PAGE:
The sluggish market is also afflicting condos, which so far this year represent about 22.5 per cent of new home sales in Ottawa. (In keeping with the way condos are generally discussed in the industry, the percentage refers to apartments only and does not include condo towns).
While some, like Minto’s Lansdowne and UpperWest projects, are selling respectably, others, including Urbandale’s 99 Parkdale and Claridge Condos’ Icon, have sold nothing or seen sales plummet after a initial flurry since opening earlier this year, according to PMA’s latest new home market report.
Tega Homes’ Rhombus Tower, a 32-storey condominium proposed for Parkdale Avenue above Scott Street, seems to have closed shop after selling no units since launching this past May. The property is rumoured to be changing hands, but calls to Tega owner Spyro Dimitrakopoulos have not been returned.
Despite all this, more than half a dozen new condo projects have either recently launched or are about to do so in the Ottawa area. Developers are also pursuing other, longer-term projects.
Are condo builders gluttons for punishment or do they know something we don’t?
“My read is they’re caught between a rock and a hard place,” says John Herbert, executive director of the Greater Ottawa Home Builders’ Association. “They’ve invested massive amounts of money in these projects and now the market’s turned on them, so what can they do? I think they’re forging ahead on a wing and a prayer, hoping the market will heat up again or that their project will be the one that really sells.”
Herbert suspects the pent-up demand for condos in Ottawa has been satisfied, and that fewer units will need to be built in the future to meet demand.
Ottawa’s Morley Hoppner Group has just opened sales on Two The Parkway, a controversial, mid-rise project in Kanata’s Beaverbrook area. “We wouldn’t have launched if we were concerned that much,” says the company’s Ken Hoppner. “We have an excellent location. Interest rates are pretty good.” He believes the current slowdown means buyers, having seen a spate of launches this year, are taking a pause to see where the condo market is headed before committing to a purchase.
Greatwise Developments’ Citä Alta Vista near Bank Street has also just launched. “It’s always difficult to time the market,” says project manager Natan Ary. “I believe we’re in a unique area and that makes us different. If we were in Little Italy or downtown, it might be different.”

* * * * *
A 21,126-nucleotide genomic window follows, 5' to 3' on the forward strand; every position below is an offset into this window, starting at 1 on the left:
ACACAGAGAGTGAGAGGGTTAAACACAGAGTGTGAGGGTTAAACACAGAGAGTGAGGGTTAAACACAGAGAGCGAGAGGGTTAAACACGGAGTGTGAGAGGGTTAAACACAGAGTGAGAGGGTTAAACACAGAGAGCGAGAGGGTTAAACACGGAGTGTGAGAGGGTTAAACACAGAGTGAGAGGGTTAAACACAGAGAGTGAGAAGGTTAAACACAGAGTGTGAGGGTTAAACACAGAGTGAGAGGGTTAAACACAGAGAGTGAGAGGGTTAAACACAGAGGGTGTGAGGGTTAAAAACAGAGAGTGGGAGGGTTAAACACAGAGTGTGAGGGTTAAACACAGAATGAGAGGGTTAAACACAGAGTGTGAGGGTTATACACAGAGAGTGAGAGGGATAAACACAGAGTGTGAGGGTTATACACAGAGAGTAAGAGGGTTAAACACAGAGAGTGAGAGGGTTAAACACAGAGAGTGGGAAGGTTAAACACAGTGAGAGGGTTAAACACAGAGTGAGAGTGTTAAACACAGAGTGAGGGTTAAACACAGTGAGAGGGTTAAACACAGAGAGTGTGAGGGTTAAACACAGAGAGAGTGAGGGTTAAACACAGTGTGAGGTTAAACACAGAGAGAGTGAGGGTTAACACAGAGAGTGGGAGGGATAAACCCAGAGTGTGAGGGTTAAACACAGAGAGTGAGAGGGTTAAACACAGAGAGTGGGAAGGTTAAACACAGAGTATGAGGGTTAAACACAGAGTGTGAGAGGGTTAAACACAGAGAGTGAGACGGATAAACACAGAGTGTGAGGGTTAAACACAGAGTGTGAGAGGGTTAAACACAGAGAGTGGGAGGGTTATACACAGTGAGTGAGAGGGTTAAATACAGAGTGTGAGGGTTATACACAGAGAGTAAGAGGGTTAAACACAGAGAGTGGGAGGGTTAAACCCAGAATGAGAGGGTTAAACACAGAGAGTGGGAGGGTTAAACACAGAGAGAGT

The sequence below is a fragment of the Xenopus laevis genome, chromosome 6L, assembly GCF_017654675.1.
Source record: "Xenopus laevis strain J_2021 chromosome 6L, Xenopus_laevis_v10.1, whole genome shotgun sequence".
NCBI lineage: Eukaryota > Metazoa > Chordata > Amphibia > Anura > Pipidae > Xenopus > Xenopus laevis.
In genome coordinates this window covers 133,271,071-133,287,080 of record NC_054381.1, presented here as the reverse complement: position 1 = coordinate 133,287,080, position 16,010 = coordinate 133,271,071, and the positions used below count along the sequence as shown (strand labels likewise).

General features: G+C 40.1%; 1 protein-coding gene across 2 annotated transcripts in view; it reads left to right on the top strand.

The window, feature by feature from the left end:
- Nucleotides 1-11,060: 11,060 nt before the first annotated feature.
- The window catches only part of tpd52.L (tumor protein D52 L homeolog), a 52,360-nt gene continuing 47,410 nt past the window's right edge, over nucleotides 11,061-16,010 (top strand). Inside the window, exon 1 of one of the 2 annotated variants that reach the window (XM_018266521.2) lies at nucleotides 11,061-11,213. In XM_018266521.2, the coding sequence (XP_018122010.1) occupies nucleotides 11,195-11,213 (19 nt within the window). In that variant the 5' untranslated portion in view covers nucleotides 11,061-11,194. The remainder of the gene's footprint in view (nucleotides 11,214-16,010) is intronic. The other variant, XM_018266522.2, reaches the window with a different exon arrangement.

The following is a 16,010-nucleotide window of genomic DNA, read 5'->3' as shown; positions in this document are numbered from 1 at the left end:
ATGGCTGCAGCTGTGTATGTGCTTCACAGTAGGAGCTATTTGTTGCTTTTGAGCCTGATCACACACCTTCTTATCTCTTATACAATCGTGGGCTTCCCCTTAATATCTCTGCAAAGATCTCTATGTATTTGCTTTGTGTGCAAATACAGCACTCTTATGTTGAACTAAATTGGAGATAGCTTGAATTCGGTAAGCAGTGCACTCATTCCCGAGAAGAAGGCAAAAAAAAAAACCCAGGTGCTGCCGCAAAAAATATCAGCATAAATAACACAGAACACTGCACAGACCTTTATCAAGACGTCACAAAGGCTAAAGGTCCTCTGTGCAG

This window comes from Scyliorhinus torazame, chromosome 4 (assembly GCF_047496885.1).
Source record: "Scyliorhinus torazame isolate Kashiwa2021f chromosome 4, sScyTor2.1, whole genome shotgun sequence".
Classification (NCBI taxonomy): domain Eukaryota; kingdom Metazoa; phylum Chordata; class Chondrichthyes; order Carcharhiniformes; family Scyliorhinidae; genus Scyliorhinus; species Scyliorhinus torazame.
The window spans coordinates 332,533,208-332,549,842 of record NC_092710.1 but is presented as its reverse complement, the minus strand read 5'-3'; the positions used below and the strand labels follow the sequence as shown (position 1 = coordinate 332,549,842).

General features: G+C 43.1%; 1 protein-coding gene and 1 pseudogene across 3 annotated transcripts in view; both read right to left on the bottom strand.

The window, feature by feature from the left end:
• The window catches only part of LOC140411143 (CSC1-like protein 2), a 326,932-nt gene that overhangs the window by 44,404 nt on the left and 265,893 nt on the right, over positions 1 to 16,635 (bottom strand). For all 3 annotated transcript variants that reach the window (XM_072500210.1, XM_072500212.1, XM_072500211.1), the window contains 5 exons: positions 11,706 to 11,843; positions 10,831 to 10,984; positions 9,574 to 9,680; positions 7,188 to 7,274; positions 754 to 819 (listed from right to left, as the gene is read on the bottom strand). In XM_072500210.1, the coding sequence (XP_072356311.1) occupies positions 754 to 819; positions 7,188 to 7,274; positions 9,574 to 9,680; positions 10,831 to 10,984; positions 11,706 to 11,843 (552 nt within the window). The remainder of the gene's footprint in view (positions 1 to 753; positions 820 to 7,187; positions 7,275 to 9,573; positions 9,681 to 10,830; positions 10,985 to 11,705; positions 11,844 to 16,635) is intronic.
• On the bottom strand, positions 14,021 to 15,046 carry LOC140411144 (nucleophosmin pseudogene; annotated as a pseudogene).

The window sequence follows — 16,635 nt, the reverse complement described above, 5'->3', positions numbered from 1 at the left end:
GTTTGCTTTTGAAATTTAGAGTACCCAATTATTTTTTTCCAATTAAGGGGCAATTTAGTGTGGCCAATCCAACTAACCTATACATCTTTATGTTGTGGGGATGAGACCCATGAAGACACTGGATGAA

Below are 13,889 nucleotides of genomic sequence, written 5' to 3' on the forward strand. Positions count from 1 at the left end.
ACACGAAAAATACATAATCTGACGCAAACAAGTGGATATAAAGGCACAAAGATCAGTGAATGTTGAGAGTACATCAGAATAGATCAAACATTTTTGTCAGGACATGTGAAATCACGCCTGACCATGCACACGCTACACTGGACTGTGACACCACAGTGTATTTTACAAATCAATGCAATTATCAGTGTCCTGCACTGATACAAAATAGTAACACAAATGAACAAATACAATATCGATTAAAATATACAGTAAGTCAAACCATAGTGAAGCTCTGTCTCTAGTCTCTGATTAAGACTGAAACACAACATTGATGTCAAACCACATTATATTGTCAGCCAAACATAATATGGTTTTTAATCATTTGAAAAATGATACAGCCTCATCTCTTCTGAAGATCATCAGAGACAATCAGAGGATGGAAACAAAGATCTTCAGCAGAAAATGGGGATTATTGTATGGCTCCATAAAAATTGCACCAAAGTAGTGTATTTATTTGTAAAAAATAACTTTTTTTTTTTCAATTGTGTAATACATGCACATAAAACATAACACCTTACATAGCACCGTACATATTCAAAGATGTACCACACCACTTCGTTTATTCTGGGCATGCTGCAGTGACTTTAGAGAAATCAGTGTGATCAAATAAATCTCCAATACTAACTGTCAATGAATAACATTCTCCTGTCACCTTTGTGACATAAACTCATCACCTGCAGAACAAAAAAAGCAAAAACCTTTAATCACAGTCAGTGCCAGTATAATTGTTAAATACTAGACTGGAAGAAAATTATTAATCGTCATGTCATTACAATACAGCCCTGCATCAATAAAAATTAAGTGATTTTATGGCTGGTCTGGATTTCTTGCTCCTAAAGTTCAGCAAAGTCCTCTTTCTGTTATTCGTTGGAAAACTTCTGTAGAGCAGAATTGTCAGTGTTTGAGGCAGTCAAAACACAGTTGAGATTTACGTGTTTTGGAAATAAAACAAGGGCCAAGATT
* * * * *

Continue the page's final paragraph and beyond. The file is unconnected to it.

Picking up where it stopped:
Brent Strachan of Minto Communities, which just launched its nine-storey Minto Beechwood last week, says the company had a tremendous response on its pre-launch registration list and while the market overall is slow “not all projects are slow. With so many projects around, people are being more selective.”
Patrick Meedes, managing director of PMA’s new housing division, says that many projects introduced over the past few years have still not sold out completely, thereby increasing the competition as new projects are launched. With more product on the market, the big opening-day sales that we saw in years past have also vanished.
Meedes predicts, however, that mid- and high-rise condos will keep or gradually increase their proportion of the new home market. That proportion is around 17 per cent of all new home sales, with low-rise condos, including flats, accounting for 5.5 per cent of new home sales.
While some developers are launching new sites, others are retooling existing ones in the hope of better meeting market demand. Minto did this with UpperWest earlier this year by offering more large units. Now Richcraft, which like other developers has more condos planned for the future, is re-launching the former Edge in Centretown with more small units and rebranding it The Bowery Condominiums and Lofts. The company has sold only four units at Edge this year after launching it in June 2012.
“The market is so hard to predict,” says Richcraft’s marketing manager, Shawn Bellman. “You think you know exactly what people want, but then they come in looking for something different.”
Claridge Condos, the city’s leading condo builder, is retooling its latest project, the 45-storey Icon in Little Italy, to offer more small, less expensive units. The hope is that strategy will spark sales that have pretty much flatlined following a flurry of buys when Icon launched in May.
Shawn Malhotra, Claridge’s vice-president, says the company’s condo sales have slipped 25 per cent since the first quarter of 2013. “There’s been such a streak for five years, there had to be a slowdown,” he says.
Clearly confident in the long term, Claridge continues to work on other projects, including a proposal for three residential towers at the current site of a Metro store at 245 Rideau St. across from the company’s four-tower Claridge Plaza site.
Urbandale president Richard Sachs, meanwhile, says builders don’t get spooked by market fluctuations. As to all the new launches, he says: “Why not? It’s what we do.”
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Interestingly, this article does not mention demographics, retirements and immigration, three factors that CMHC mentions as drivers of the condominium market (and new housing market in general).